But there’s another reason. For the months I was being treated, yeah, the diagnosis was the most important thing in my life. But then it was over. It’s an experience I had once: I had a medical condition, I went to a doctor, they took care of it, and I got better. It’s not part of my life anymore, and it dosn’t define me.

    @susanquinn, I’m sorry you’re having this stressful experience. But you will be fine, and before you know it, entire days will go by when you don’t think about it at all.

    • #2
  3. Mim526 Member
    Mim526
    @Mim526

    To many who’ve experienced it and lived to tell the tale, cancer refines more than defines you. Be well, my friend, and #thrive! You know my prayers are with you and Jerry.

    • #3
  4. EHerring Coolidge
    EHerring
    @EHerring

    Thanks to your sharing your story, I was jarred back to the reality that there are things more deadly than Covid that I should worry about. I quit trying to wait out Covid to get an appointment on base so I made my appointment in the civilian system. When I realized how overdue I was, it shocked me how long I have put things aside to wait for the end of this virus. I am just waiting for the results now, but that might be a while. They have to request my previous images from the Ft Jackson clinic to compare them. Had you not jarred me back to reality, I would have procrastinated longer. Thank you for keeping your friends updated on your status.

    • #4
  5. Susan Quinn Contributor
    Susan Quinn
    @SusanQuinn

    Vance Richards (View Comment):
    lthough completely cancer-free she does not like the “Cancer Survivor” label either.

    We are obviously on the same page!

    • #5
  6. Susan Quinn Contributor
    Susan Quinn
    @SusanQuinn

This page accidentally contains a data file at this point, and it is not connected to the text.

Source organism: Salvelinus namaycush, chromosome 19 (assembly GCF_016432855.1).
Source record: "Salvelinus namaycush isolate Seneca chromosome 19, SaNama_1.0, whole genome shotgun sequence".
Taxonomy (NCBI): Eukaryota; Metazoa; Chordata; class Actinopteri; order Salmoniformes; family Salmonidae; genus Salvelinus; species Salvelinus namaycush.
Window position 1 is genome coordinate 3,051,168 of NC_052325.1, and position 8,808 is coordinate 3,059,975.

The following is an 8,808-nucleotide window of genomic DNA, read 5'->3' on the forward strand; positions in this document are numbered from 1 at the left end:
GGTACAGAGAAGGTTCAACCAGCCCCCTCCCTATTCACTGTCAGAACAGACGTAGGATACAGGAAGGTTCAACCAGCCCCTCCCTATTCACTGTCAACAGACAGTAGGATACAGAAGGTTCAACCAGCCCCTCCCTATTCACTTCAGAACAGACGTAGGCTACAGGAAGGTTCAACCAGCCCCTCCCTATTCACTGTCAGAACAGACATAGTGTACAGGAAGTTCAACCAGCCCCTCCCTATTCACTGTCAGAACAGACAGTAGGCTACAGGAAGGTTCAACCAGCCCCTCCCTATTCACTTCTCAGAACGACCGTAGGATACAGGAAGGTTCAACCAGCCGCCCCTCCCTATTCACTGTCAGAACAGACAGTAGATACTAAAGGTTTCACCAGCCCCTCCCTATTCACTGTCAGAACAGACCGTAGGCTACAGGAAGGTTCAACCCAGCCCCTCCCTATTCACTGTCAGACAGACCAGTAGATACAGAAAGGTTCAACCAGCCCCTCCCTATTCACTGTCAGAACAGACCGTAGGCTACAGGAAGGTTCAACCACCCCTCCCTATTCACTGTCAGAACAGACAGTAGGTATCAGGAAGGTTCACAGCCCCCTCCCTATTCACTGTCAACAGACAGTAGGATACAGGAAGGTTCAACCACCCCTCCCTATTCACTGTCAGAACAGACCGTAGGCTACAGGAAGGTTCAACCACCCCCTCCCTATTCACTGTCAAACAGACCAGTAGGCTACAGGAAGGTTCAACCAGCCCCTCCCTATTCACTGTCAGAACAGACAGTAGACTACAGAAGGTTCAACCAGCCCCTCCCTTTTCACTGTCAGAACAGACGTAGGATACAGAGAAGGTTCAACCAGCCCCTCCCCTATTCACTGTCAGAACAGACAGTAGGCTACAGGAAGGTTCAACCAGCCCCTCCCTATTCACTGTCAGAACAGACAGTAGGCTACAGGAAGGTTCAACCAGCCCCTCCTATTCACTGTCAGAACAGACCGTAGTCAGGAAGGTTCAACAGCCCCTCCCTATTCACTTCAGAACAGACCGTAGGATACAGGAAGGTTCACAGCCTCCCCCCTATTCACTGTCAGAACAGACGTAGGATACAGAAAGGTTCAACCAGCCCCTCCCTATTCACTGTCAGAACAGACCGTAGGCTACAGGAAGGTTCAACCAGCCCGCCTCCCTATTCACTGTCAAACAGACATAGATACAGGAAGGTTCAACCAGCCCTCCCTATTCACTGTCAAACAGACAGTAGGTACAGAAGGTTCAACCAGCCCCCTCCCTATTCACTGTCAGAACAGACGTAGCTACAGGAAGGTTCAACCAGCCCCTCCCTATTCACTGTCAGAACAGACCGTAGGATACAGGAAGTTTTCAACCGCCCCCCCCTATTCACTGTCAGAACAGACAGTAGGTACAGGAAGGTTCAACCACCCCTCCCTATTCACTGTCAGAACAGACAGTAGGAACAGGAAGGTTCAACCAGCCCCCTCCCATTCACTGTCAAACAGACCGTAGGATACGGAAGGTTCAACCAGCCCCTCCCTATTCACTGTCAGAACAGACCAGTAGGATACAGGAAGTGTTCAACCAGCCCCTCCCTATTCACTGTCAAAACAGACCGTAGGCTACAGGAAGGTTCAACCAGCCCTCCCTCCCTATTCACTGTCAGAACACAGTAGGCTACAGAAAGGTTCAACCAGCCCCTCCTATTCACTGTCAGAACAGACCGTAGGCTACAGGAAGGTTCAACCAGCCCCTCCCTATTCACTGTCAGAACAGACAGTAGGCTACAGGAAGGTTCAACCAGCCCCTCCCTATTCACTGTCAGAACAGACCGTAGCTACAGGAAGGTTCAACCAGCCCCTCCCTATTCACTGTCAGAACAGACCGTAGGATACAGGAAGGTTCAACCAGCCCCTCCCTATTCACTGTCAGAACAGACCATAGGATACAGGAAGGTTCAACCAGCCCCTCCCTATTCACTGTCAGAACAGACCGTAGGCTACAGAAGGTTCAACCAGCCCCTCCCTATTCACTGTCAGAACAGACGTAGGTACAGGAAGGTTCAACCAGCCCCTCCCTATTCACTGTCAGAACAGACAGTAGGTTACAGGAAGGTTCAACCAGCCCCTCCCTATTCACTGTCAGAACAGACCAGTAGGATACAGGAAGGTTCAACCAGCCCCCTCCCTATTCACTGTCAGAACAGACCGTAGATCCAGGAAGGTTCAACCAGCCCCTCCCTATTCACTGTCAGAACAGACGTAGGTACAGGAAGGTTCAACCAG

Bartholomew Xerxes Ogilvie, Jr. (View Comment):
    @susanquinn, I’m sorry you’re having this stressful experience. But you will be fine, and before you know it, entire days will go by when you don’t think about it at all.

    Can’t wait to not think about it! I thought about it a lot, the closer I got to surgery. And I forgot I will need to take a pill for the rest of my life. I’ll just take it with my multi-vitamin. Thanks for the encouraging words, BXO!

    • #6
  7. Susan Quinn Contributor
    Susan Quinn
    @SusanQuinn

    Mim526 (View Comment):

    To many who’ve experienced it and lived to tell the tale, cancer refines more than defines you. Be well, my friend, and #thrive! You know my prayers are with you.

    That is a wonderful way to put it, @mim526! I love that. Yes, and your prayers have meant a lot!

    • #7
  8. Susan Quinn Contributor
    Susan Quinn
    @SusanQuinn

    EHerring (View Comment):
    Had you not jarred me back to reality, I would have procrastinated longer.

    Thanks, @eherring. I’ve had a few people mention that they told women friends about me and that inspired them to schedule their mammos. I was so glad to hear that!

    • #8
  9. Gary Robbins Reagan
    Gary Robbins
    @GaryRobbins

    I like to say that I have had two dances with cancer. I had Hodgkin’s Lymphoma in 2013, and then Colon Cancer in 2019. Cancer has given me a greater appreciation for life. Every day is a gift. Thank you for an outstanding post.

    I use the phrase “Cancer Survivor” only when it will help a client with cancer identify with me. Otherwise, it is too melodramatic. I had a 90% chance of five year survival with Hodgkin’s Lymphoma, and after surgery taking out a foot of my large intestine, I am totally cancer free and passed my most recent colonoscopy. So, relatively, I have had a less serious form of cancer, and to call myself a “Cancer Survivor” is almost a form of stolen valor.

    • #9
  10. EHerring Coolidge
    EHerring
    @EHerring

    Gary Robbins (View Comment):

    I like to say that I have had two dances with cancer. I had Hodgkin’s Lymphoma in 2013, and then Colon Cancer in 2019. Cancer has given me a greater appreciation for life. Every day is a gift. Thank you for an outstanding post.